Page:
Alabama (Jefferson County), Birmingham — Civil Rights Freedom RidersMay 14, 1961
On Mother's Day, May 14, 1961, a group of black and white CORE youth on a "Freedom Ride" from Washington, D.C. to New Orleans arrived by bus at the Birmingham Greyhound terminal. They were riding through the deep south to test a court case, "Boynton . . . — Map (db m83809) HM
Alabama (Jefferson County), Birmingham — Don't Tread on Me
Leaders of the Southern Christian Leadership Conference (SCLC) learned they could apply economic pressure to White businesses with more effective results than moral persuasion alone. Therefore, the central strategy of the Birmingham Campaign . . . — Map (db m73037) HM
Alabama (Jefferson County), Birmingham — Don't Tread on Me
1963 A female protestor remains defiant as police drag her away from a demonstration in Birmingham's nearby retail district. Activists in Birmingham--led for seven years by Rev. Fred Shuttlesworth before the 1963 Birmingham Campaign--put their . . . — Map (db m83814) HM
Alabama (Jefferson County), Birmingham — Dr. Martin Luther King, Jr.
Born Jan. 15, 1929 Assassinated Apr. 4. 1968 "...yes, if you want to say that I was a drum major, say that I was a drum major for justice; say that I was a drum major for peace..." His dream liberated Birmingham from itself and began a . . . — Map (db m73007) HM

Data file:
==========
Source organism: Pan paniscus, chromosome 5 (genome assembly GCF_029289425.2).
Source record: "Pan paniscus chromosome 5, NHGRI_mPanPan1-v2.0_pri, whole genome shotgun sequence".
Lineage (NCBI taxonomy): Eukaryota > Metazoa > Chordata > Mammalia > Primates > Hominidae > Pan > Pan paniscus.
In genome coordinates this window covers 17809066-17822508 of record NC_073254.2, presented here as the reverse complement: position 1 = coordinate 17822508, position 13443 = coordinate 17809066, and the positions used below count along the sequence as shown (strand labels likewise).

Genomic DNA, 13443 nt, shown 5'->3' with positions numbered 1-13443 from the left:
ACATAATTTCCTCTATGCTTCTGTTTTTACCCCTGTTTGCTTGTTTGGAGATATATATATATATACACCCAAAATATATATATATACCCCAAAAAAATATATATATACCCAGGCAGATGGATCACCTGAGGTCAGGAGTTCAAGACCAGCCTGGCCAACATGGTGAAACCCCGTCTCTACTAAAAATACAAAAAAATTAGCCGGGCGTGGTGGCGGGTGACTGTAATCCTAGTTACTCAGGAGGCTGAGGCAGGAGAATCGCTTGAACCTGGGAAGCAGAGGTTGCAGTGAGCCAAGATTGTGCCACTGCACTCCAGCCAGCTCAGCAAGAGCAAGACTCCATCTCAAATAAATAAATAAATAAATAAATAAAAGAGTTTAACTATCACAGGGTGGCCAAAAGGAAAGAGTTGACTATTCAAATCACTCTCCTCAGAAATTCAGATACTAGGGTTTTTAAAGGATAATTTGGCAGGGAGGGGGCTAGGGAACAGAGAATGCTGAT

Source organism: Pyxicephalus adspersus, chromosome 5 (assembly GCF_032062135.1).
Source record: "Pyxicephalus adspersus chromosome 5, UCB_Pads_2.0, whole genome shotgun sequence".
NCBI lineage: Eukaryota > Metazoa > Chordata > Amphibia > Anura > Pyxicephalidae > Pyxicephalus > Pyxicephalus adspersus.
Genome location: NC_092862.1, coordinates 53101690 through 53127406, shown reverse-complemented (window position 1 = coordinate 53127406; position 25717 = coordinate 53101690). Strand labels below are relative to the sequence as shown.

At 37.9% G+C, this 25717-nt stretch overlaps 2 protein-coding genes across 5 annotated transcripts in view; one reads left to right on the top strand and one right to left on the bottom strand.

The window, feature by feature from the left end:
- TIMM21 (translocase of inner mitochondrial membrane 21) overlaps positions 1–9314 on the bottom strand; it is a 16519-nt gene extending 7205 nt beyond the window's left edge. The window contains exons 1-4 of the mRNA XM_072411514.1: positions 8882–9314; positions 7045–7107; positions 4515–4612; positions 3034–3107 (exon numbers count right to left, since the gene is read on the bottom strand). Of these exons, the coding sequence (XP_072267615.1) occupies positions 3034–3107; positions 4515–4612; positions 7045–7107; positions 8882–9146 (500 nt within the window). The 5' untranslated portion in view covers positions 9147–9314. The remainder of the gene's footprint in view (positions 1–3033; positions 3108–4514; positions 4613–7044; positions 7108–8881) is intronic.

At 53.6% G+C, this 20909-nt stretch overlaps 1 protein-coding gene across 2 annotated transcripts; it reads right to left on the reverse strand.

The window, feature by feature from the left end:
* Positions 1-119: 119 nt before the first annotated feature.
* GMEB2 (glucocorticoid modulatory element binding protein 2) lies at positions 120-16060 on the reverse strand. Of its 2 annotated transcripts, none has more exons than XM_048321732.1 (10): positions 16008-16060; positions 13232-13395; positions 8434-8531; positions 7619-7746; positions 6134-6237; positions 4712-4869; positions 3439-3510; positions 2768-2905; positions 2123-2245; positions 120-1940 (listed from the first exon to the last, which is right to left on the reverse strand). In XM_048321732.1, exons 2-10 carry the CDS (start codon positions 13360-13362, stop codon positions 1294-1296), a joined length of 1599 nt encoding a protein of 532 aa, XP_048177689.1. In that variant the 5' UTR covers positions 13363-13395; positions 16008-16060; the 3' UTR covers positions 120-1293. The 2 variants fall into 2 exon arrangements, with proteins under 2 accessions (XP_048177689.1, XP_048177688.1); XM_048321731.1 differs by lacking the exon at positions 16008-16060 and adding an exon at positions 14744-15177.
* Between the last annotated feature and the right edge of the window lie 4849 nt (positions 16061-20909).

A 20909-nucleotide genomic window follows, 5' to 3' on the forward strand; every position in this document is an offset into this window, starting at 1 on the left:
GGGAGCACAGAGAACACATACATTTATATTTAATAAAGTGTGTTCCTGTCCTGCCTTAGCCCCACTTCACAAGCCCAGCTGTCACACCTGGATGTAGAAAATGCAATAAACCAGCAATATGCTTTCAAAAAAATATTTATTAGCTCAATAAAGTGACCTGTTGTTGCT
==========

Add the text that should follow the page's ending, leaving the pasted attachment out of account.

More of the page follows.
Alabama (Jefferson County), Birmingham — Dr. Martin Luther King, Jr.
Rev. Fred Shuttlesworth invited Dr. Martin Luther King, Jr. to Birmingham in 1962. Shuttlesworth saw potential in the young minister, and their combined efforts were instrumental in Birmingham's desegregation. The campaign catapulted King into the . . . — Map (db m73031) HM
Alabama (Jefferson County), Birmingham — Dr. Ruth J. Jackson1898 - 1982
Dedicated to Dr. Ruth J. Jackson 1898-1982 This woman of strength and vision graduated from the Poro School of Cosmetology, the first black registered school in the State of Alabama. At the vanguard of the Civil Rights Movement, she was . . . — Map (db m27090) HM
Alabama (Jefferson County), Birmingham — East Birmingham
Marker Front: Founded in 1886 on 600 acres of land, East Birmingham was the agricultural area consisting primarily of dairy farms extending to the present Birmingham airport. The East Birmingham Land Company that developed the area was . . . — Map (db m83827) HM
Alabama (Jefferson County), Birmingham — Eddie James KendrickDecember 17, 1937 - October 5, 1992
Eddie James Kendrick, nicknamed "cornbread", was born the eldest of five children to Johnny and Lee Bell Kendrick in Union Springs, Alabama. After attending Western-Olin High School in Ensley, Alabama, Eddie was persuaded by his childhood . . . — Map (db m26724) HM